Santa Águeda (pronounced Agatha) is a fictitious small town to the north of Lisbon. Portuguese railways have charmed enthusiasts for many years, with stock built all over Europe and North America, and a unique architecture.
Tom and I were persuaded to build a layout, in order to show the stock that I had gradually accumulated as my interest deepened, not least due to the PTG Tours I had joined. The glorious diesel era – which is now in decline – included Alco, Alsthom and English Electric locomotives that achieved cult status. Looking back to the steam age, again, all the big manufacturers were involved.
Very few models are available off-the-shelf, so most stock is heavily modified; some wagons have been scratch-built. All but two of the buildings are also hand-made, using foam-board. We attempt to show stock from either the 1960s or early 2000s, changing over at intervals.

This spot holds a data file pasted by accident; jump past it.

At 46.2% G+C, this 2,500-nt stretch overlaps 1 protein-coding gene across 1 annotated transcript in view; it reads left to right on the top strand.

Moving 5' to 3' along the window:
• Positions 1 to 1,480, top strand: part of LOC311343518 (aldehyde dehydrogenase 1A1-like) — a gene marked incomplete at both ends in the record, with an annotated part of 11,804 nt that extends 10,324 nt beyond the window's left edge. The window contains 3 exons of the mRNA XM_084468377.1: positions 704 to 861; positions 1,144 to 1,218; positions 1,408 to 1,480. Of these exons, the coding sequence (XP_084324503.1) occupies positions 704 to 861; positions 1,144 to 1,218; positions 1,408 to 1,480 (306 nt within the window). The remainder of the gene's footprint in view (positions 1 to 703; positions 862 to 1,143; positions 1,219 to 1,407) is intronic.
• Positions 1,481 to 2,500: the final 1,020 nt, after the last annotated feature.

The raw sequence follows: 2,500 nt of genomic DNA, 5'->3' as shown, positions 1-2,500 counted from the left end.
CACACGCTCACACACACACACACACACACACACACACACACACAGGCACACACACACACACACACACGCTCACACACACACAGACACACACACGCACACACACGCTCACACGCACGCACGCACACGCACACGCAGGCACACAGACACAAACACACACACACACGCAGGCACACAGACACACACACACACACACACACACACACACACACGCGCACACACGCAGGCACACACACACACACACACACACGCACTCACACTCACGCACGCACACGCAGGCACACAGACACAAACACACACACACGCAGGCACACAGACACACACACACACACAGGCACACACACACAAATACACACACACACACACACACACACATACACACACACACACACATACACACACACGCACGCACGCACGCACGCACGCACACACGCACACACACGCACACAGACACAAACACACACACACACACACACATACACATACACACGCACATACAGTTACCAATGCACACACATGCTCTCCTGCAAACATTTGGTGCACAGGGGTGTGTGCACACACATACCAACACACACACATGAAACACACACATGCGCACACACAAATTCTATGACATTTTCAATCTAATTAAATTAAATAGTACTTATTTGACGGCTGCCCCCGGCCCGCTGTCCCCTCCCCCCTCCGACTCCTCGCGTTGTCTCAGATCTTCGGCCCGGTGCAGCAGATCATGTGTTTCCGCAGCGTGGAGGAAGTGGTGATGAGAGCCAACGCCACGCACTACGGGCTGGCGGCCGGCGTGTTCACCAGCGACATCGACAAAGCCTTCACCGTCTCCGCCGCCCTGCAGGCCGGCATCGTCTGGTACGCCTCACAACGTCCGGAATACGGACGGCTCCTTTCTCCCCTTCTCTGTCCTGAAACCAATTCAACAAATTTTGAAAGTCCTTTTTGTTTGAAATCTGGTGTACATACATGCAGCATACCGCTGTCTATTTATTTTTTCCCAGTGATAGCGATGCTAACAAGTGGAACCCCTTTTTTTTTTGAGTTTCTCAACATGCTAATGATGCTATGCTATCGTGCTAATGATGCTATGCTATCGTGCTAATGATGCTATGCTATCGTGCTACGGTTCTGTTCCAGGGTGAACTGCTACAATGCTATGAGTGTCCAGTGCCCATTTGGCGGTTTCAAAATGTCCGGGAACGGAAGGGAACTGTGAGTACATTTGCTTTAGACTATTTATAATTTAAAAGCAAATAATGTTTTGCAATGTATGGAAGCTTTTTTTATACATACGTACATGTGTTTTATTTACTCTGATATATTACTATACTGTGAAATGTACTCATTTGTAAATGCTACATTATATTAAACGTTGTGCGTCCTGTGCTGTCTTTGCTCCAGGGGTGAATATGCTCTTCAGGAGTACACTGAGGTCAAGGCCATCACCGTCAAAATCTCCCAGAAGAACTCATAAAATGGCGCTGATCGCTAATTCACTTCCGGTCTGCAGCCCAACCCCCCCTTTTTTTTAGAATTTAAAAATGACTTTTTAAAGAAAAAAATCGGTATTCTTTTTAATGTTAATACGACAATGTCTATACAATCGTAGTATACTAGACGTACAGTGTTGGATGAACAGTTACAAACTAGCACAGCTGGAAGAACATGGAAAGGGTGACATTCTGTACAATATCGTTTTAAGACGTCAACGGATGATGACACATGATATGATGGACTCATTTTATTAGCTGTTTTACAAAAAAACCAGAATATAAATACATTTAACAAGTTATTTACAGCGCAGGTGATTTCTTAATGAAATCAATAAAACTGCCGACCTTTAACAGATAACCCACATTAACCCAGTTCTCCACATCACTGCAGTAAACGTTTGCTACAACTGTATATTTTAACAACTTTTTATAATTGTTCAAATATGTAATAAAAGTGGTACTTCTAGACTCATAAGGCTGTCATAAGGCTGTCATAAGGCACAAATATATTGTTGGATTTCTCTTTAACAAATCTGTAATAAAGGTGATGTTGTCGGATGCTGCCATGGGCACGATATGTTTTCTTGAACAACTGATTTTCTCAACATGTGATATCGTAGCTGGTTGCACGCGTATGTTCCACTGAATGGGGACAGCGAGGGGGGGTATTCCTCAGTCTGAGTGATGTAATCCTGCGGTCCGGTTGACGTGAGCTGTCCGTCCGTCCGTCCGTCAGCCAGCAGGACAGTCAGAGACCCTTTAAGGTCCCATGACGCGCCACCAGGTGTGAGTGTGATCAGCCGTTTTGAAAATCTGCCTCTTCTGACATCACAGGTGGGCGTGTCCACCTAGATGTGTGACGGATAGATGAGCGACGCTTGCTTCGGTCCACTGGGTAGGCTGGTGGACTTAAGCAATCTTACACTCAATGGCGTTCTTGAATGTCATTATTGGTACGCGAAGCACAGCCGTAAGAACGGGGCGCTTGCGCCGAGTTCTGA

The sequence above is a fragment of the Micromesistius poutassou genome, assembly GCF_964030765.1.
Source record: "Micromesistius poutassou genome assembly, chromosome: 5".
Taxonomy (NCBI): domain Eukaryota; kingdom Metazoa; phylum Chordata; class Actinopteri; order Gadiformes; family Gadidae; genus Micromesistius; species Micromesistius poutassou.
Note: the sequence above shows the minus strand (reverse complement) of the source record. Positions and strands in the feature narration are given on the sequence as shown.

The façade of the church is based on St Agatha’s in Portsmouth; other buildings are loosely based on local designs, including the distinctive station. To the front is an olive grove in which three shepherd children are tending their flock. This is an allusion to the Fatima apparitions of 1917, although there’s no railway near there!